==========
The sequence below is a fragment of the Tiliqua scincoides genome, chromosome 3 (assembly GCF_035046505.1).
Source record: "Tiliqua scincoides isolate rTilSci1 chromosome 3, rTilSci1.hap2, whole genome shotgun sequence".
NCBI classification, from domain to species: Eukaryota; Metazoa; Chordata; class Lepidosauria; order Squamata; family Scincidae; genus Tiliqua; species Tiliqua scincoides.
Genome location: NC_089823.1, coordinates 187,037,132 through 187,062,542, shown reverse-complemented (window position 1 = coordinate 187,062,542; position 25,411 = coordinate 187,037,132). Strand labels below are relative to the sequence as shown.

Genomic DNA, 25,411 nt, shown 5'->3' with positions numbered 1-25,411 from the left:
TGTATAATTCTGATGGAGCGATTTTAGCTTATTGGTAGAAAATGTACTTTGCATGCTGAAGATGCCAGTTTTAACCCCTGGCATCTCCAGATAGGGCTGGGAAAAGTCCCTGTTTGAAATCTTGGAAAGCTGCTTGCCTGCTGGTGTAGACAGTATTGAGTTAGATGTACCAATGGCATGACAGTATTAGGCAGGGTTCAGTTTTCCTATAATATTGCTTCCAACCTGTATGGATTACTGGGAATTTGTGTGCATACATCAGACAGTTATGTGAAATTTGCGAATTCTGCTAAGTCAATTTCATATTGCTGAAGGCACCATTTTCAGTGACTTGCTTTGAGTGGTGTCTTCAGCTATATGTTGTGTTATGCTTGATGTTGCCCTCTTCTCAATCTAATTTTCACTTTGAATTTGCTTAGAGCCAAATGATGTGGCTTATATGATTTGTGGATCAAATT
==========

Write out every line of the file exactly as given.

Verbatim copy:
The sequence below is a fragment of the Tiliqua scincoides genome, chromosome 3 (assembly GCF_035046505.1).
Source record: "Tiliqua scincoides isolate rTilSci1 chromosome 3, rTilSci1.hap2, whole genome shotgun sequence".
NCBI classification, from domain to species: Eukaryota; Metazoa; Chordata; class Lepidosauria; order Squamata; family Scincidae; genus Tiliqua; species Tiliqua scincoides.
Genome location: NC_089823.1, coordinates 187,037,132 through 187,062,542, shown reverse-complemented (window position 1 = coordinate 187,062,542; position 25,411 = coordinate 187,037,132). Strand labels below are relative to the sequence as shown.

Genomic DNA, 25,411 nt, shown 5'->3' with positions numbered 1-25,411 from the left:
TGTATAATTCTGATGGAGCGATTTTAGCTTATTGGTAGAAAATGTACTTTGCATGCTGAAGATGCCAGTTTTAACCCCTGGCATCTCCAGATAGGGCTGGGAAAAGTCCCTGTTTGAAATCTTGGAAAGCTGCTTGCCTGCTGGTGTAGACAGTATTGAGTTAGATGTACCAATGGCATGACAGTATTAGGCAGGGTTCAGTTTTCCTATAATATTGCTTCCAACCTGTATGGATTACTGGGAATTTGTGTGCATACATCAGACAGTTATGTGAAATTTGCGAATTCTGCTAAGTCAATTTCATATTGCTGAAGGCACCATTTTCAGTGACTTGCTTTGAGTGGTGTCTTCAGCTATATGTTGTGTTATGCTTGATGTTGCCCTCTTCTCAATCTAATTTTCACTTTGAATTTGCTTAGAGCCAAATGATGTGGCTTATATGATTTGTGGATCAAATT